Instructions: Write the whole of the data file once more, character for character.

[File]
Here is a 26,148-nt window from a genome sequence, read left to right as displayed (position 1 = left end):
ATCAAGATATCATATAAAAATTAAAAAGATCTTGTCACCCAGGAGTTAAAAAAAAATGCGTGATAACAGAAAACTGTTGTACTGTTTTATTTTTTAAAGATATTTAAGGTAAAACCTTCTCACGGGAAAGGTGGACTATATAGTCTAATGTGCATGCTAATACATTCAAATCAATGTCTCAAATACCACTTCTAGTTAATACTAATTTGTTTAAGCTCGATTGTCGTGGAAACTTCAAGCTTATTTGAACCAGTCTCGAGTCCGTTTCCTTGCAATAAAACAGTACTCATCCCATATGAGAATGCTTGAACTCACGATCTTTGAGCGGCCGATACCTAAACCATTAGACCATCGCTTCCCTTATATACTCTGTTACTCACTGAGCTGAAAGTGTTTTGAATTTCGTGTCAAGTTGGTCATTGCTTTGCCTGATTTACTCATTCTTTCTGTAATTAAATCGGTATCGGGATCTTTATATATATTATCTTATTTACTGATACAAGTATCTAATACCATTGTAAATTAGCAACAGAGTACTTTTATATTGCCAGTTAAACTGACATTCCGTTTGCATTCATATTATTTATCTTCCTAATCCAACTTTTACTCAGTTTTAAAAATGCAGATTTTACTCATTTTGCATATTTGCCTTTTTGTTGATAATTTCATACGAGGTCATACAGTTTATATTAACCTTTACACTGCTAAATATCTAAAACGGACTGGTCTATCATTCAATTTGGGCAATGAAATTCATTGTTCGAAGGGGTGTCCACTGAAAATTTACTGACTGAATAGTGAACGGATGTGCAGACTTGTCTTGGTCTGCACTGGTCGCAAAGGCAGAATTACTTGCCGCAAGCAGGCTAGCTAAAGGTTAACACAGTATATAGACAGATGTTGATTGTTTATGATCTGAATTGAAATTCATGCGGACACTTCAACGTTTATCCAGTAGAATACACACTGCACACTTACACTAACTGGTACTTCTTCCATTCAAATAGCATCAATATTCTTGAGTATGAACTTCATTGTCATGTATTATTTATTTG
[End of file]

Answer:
Here is a 26,148-nt window from a genome sequence, read left to right as displayed (position 1 = left end):
ATCAAGATATCATATAAAAATTAAAAAGATCTTGTCACCCAGGAGTTAAAAAAAAATGCGTGATAACAGAAAACTGTTGTACTGTTTTATTTTTTAAAGATATTTAAGGTAAAACCTTCTCACGGGAAAGGTGGACTATATAGTCTAATGTGCATGCTAATACATTCAAATCAATGTCTCAAATACCACTTCTAGTTAATACTAATTTGTTTAAGCTCGATTGTCGTGGAAACTTCAAGCTTATTTGAACCAGTCTCGAGTCCGTTTCCTTGCAATAAAACAGTACTCATCCCATATGAGAATGCTTGAACTCACGATCTTTGAGCGGCCGATACCTAAACCATTAGACCATCGCTTCCCTTATATACTCTGTTACTCACTGAGCTGAAAGTGTTTTGAATTTCGTGTCAAGTTGGTCATTGCTTTGCCTGATTTACTCATTCTTTCTGTAATTAAATCGGTATCGGGATCTTTATATATATTATCTTATTTACTGATACAAGTATCTAATACCATTGTAAATTAGCAACAGAGTACTTTTATATTGCCAGTTAAACTGACATTCCGTTTGCATTCATATTATTTATCTTCCTAATCCAACTTTTACTCAGTTTTAAAAATGCAGATTTTACTCATTTTGCATATTTGCCTTTTTGTTGATAATTTCATACGAGGTCATACAGTTTATATTAACCTTTACACTGCTAAATATCTAAAACGGACTGGTCTATCATTCAATTTGGGCAATGAAATTCATTGTTCGAAGGGGTGTCCACTGAAAATTTACTGACTGAATAGTGAACGGATGTGCAGACTTGTCTTGGTCTGCACTGGTCGCAAAGGCAGAATTACTTGCCGCAAGCAGGCTAGCTAAAGGTTAACACAGTATATAGACAGATGTTGATTGTTTATGATCTGAATTGAAATTCATGCGGACACTTCAACGTTTATCCAGTAGAATACACACTGCACACTTACACTAACTGGTACTTCTTCCATTCAAATAGCATCAATATTCTTGAGTATGAACTTCATTGTCATGTATTATTTATTTG